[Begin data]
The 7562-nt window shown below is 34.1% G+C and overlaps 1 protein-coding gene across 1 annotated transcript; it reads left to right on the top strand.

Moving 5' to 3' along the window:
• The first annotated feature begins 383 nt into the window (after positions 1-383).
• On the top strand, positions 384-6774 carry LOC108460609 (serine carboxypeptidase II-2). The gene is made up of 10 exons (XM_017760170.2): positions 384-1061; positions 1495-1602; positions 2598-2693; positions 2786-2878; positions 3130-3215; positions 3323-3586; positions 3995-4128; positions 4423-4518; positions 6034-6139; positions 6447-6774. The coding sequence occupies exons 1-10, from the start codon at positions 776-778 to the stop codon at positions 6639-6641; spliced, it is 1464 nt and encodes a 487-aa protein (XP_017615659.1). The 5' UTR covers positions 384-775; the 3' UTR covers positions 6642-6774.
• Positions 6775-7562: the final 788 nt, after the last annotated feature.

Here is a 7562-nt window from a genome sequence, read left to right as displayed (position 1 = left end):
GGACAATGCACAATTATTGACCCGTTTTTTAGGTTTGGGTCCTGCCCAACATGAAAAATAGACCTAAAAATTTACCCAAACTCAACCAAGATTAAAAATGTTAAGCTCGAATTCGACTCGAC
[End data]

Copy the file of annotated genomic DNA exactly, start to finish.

The 7562-nt window shown below is 34.1% G+C and overlaps 1 protein-coding gene across 1 annotated transcript; it reads left to right on the top strand.

Moving 5' to 3' along the window:
• The first annotated feature begins 383 nt into the window (after positions 1-383).
• On the top strand, positions 384-6774 carry LOC108460609 (serine carboxypeptidase II-2). The gene is made up of 10 exons (XM_017760170.2): positions 384-1061; positions 1495-1602; positions 2598-2693; positions 2786-2878; positions 3130-3215; positions 3323-3586; positions 3995-4128; positions 4423-4518; positions 6034-6139; positions 6447-6774. The coding sequence occupies exons 1-10, from the start codon at positions 776-778 to the stop codon at positions 6639-6641; spliced, it is 1464 nt and encodes a 487-aa protein (XP_017615659.1). The 5' UTR covers positions 384-775; the 3' UTR covers positions 6642-6774.
• Positions 6775-7562: the final 788 nt, after the last annotated feature.

Here is a 7562-nt window from a genome sequence, read left to right as displayed (position 1 = left end):
GGACAATGCACAATTATTGACCCGTTTTTTAGGTTTGGGTCCTGCCCAACATGAAAAATAGACCTAAAAATTTACCCAAACTCAACCAAGATTAAAAATGTTAAGCTCGAATTCGACTCGAC